After staging a cattle drive across the Tower Bridge and a tractor parade down Capitol Mall, Mike Testa and his Visit Sacramento staff faced a huge challenge: How could they broaden the impact of Sacramento’s Farm-to-Fork Month kickoff?
A few weeks ago, Eventbrite posted a blog entitled 5 Unexpected Cities Experiencing A Music Renaissance, which is essentially a press release documenting the company’s ascension as the leading digital ticketing service. Sacramento tops the list at a growth rate of 177 percent.
Dr. Jeffery Wajda, chief medical information officer at UC Davis, offers his insight into the future of digital data.
It’s hard to fix a housing crisis.
Just ask the California Legislature. After months of tough negotiations to put together a package of bills aimed at plugging the 100,000 unit affordable housing gap, lawmakers finalized a deal just 24 hours before adjourning for the rest of the year.
Studies show that students who graduate in four years see financial benefits, both by paying less tuition and being faster to boost their income by getting a better job, and they also tend to have higher GPAs.
Ten years into the movement, and urban farming in the Sacramento region has garnered widespread support. Agrihoods now represent the latest development in the movement — but will they strengthen or overshadow it?
Funders may tell you that restricted funding increases nonprofit transparency, but what exactly are funders so afraid nonprofit leaders will do if given the flexibility and implied trust that comes with unrestricted funding?
It should come as no surprise that when the California Legislature recently began the process of divvying up proceeds from the state’s cap-and-trade auctions, a cavalcade of local officials, community activists and lobbyists rushed to Sacramento, with hands out.
At this point, it’s practically a California tradition.
First, state judges find a loophole in California’s constitutional bulwark against new, higher taxes. Then conservative legislators and anti-tax activists rush in to patch the hole with a new ballot proposition.
SactoMoFo, which had held regular events over the years that opened the door for food trucks in Sacramento, hosted its 10th and final central city gathering at the Railyards on April 29.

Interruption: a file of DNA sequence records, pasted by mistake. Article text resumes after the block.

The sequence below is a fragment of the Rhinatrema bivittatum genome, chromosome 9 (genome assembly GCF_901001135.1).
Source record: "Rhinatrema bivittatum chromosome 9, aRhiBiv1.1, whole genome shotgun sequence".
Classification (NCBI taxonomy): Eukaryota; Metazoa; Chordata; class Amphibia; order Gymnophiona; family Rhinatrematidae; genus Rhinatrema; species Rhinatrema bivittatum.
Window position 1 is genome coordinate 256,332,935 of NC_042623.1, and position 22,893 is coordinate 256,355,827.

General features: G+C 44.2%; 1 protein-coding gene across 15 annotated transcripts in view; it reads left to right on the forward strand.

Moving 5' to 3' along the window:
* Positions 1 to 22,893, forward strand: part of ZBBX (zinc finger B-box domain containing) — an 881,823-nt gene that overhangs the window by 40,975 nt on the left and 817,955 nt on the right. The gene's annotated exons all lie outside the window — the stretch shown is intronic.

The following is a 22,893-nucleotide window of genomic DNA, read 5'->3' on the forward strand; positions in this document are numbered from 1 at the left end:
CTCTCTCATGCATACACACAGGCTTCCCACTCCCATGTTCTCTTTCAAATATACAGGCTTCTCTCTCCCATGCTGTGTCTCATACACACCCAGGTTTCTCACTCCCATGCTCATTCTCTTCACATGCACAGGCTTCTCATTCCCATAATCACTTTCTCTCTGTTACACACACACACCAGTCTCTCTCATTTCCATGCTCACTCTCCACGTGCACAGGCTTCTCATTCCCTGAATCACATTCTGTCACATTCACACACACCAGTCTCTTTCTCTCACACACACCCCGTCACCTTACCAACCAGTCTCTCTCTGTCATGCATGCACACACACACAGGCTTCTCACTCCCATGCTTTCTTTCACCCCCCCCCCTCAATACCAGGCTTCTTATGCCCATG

Now in the middle of the summer months, energy usage throughout California inevitably has become a significant issue on the minds of millions of residents. Underscoring this reality will, of course, be the sticker shock that many Californians will experience when they open those summertime utility bills.
Ro Nayyar grew up in Roseville, a first generation American born to immigrant parents from India who owned a liquor store and emphasized the value of pursuing higher education.
An urban wood movement is growing across the country to reclaim this substantially-untapped natural resource, and efforts are booming in the Sacramento region.
Mike Testa, CEO of Visit Sacramento, offers his insight into what the city has to offer tourists. For more from Testa, check out “The Little Music Festival That Was” in our August issue. Sign up for our newsletter and we’ll email you when it’s available online.
When Adrian Cummings arrived for his first Startup Hustle session, he had the prototype for an idea — a complete light kit for bicycles — but no customer research, business plan or marketing concept.
The Sacramento Area Council of Governments reported that between 2013 and 2021, the region needs to build about 105,000 housing units to meet demand. Dividing that number by the nine years means almost 12,000 units per year.
Darryl Rutherford, executive director of the Sacramento Housing Alliance, says there’s no easy answer to the Capital Region’s housing crisis, but here he offers some possible solutions being explored.
During the economic recession and its aftermath, some restaurants and sweet shops in the region were hit hard by the rising cost of ingredients and cost-conscious customers, and forced to shutter their doors or scale back on business.
In the 27 years I have lived in Davis, there has only been one sizeable business park with wet lab space for life sciences and ag biotechnology companies, which is University Research Park at the corner of Drew Avenue and Richards Boulevard. Each and every time another proposed development for wet lab space comes up to the Davis City Council or to voters, it fails to get a green light.
One of the most pressing topics right now in housing is low inventory. Frankly, there just aren’t enough homes for sale in the Sacramento region, and it’s a problem. If you’ve bought or tried to buy recently, you certainly know this.